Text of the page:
In apparent violation of ICE policy, federal immigration agents have been aggressively targeting immigrants at courthouses in New York state, tackling people to the ground, shoving family members against walls and pulling guns in front of children, according to a new report from an immigration rights group.
According to the report released Monday by the New York-based Immigrant Defense Project, U.S. Immigration and Customs Enforcement operations at courthouses across New York state rose 17 percent in 2018 over the previous year. Under the previous administration, they were almost unheard of. Not only has ICE continued to expand on this Trump-era trend but, according to the report, immigration agents in New York have begun using their access to courts to conduct increasingly intrusive surveillance of both immigrants and their attorneys, regularly disguising themselves in civilian clothes and refusing to identify themselves even while making arrests.
“ICE is just acting with impunity in the middle of state courts,” said Lee Wang, senior staff attorney at the Immigrant Defense Project (IDP), a nonprofit that focuses on the intersection between immigration enforcement and the criminal justice system. “Their behavior is so alarming that witnesses have reported to 911 that they thought they were witnessing a kidnapping.”
IDP has seen reports of ICE arrests at courthouses in New York skyrocket since shortly after President Trump was inaugurated. According to a report published by the organization on Dec. 31, 2017, reports of arrests or attempted arrests by ICE at courthouses across New York went from a total of 11 in 2016 to 144 in 2017, signifying what IDP called “a new era in aggressive ICE enforcement emboldened under the Trump administration.”
Court appearances, for anything from civil suits to felony arrests, are mandatory and a matter of public record, making them an easy target for immigration officers.
For the first time ever, on Jan. 10 of last year, ICE issued a formal policy directive with regard to civil enforcement operations at courthouses, a move that seemed to clearly target immigrants in cities and states with so-called sanctuary policies.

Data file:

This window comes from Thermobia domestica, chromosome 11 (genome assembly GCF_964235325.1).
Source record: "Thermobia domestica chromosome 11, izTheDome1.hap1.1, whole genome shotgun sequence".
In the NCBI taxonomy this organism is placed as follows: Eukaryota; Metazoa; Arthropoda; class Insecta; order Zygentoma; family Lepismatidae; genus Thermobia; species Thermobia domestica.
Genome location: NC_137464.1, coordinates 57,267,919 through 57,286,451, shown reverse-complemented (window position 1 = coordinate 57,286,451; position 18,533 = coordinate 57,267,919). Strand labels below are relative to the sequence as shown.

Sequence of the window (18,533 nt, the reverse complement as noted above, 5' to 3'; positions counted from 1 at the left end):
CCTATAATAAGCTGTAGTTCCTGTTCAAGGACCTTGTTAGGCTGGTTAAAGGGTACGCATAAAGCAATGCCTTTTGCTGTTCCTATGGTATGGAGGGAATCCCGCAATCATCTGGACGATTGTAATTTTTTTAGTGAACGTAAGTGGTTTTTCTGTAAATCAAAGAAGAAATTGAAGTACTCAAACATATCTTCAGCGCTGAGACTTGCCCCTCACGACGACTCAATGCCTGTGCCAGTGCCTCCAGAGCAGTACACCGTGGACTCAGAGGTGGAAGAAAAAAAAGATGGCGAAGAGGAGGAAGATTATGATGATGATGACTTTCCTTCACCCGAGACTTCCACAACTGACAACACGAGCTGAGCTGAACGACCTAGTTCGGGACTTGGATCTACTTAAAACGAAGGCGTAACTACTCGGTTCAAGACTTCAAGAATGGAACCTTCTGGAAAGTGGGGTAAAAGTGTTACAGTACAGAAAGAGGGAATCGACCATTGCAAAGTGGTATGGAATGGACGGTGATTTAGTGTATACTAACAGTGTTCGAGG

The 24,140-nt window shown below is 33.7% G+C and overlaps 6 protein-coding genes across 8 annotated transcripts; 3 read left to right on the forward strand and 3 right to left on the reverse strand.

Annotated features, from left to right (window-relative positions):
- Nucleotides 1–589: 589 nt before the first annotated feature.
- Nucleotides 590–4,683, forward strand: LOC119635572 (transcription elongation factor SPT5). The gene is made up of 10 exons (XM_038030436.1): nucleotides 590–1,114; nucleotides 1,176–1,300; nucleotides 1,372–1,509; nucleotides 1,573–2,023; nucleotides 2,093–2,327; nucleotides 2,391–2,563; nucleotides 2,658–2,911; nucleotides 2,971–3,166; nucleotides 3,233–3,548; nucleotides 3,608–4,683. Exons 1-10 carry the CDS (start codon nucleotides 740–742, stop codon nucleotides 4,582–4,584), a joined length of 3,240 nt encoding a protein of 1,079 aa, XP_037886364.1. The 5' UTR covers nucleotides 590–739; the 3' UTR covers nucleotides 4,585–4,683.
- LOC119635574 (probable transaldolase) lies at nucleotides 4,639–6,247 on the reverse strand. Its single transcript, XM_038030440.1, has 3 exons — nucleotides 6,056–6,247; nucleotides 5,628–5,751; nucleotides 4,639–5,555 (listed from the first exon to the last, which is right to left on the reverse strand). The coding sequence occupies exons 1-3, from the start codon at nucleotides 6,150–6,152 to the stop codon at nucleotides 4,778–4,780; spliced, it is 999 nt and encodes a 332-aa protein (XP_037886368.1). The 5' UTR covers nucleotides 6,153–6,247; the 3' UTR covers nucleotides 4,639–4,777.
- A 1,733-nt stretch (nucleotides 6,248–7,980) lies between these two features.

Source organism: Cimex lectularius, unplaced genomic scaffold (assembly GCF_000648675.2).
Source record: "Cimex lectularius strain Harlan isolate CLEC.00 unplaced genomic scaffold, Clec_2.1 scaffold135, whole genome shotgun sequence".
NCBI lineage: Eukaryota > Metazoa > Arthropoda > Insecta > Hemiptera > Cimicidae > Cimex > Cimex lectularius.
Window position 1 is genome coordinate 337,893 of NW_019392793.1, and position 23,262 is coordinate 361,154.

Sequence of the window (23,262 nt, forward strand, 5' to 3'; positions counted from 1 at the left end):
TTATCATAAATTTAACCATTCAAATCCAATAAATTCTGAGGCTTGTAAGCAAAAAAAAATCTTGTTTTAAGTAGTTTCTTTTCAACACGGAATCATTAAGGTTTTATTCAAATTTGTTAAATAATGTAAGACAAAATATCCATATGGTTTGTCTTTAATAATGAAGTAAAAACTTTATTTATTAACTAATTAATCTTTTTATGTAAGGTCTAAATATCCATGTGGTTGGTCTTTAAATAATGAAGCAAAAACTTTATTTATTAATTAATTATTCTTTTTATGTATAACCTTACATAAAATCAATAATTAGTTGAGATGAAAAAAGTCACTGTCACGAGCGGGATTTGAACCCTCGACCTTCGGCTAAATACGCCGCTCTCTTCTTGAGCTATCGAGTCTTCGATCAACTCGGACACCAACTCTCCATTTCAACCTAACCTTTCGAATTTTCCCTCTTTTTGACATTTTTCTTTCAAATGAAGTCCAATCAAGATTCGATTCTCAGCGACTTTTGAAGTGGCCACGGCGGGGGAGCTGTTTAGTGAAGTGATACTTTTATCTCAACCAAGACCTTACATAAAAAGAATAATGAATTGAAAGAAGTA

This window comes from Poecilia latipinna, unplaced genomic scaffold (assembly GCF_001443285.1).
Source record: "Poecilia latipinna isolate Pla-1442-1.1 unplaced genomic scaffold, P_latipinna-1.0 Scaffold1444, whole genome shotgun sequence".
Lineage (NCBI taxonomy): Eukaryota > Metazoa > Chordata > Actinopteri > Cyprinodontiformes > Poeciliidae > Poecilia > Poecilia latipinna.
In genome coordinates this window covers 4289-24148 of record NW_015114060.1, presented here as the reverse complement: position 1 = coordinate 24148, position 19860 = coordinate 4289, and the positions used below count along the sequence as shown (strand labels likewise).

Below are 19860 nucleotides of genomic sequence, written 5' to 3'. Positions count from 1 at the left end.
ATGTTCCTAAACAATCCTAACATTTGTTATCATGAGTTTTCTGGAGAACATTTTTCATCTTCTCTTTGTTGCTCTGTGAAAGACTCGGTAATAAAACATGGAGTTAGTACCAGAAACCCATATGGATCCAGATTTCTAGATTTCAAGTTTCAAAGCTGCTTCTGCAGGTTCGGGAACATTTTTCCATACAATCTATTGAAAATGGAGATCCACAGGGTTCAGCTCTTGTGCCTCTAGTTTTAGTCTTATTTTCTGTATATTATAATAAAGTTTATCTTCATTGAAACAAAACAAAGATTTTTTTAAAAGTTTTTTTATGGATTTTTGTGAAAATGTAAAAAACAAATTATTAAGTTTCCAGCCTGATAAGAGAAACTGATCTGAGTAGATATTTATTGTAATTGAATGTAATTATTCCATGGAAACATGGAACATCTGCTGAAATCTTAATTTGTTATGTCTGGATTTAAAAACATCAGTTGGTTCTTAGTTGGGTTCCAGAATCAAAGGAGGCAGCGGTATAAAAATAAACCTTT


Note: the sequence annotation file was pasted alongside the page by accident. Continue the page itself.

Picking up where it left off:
“Courthouse arrests are often necessitated by the unwillingness of jurisdictions to cooperate with ICE in the transfer of custody of aliens from their prisons and jails,” read the January 2018 memo issued by ICE’s then-deputy director Thomas Homan. The memo urged officers to avoid enforcement actions at family court, small claims court and other courthouses dedicated to noncriminal proceedings and described ICE’s courthouse enforcement actions as targeting specific “aliens with criminal convictions, gang members, national security or public safety threats, aliens who have been ordered removed from the United States but have failed to depart, and aliens who have re-entered the country illegally after being removed.” It stipulated that others encountered during such operations, such as witnesses or friends and family members accompanying the “target alien” should generally not be subject to arrest.
But IDP’s report says ICE agents aren’t abiding by that guidance and “appeared to ignore their own policy directive, continuing to conduct arrests in civil and criminal courts, and targeting friends and family members who accompanied a loved one to court.”
Despite ICE’s stated focus on specific targets, IDP notes that, in the last year, it has received “several reports of ICE agents questioning friends and family members who accompany their loved ones to court” in New York, leading to the arrests of family members in at least a few cases. In one example described in the report, a young man accompanying his brother to criminal court in Queens was arrested by plainclothes ICE agents — along with his brother — as they left the courthouse.
IDP also documented at least one case in which a father was approached by ICE agents inside a family courthouse in Westchester where he’d been waiting to appear in a case and, before he had a chance to talk to his attorney or the family court judge, was arrested and placed into removal proceedings. According to the report, Westchester County saw the biggest increase in courthouse arrests statewide over the past year. The largest number of such actions were in Brooklyn and Queens.
The report also accuses ICE of aggressively targeting vulnerable immigrants, pointing to arrests of young people eligible for DACA or other immigration benefits, as well as victims of domestic violence and human trafficking survivors.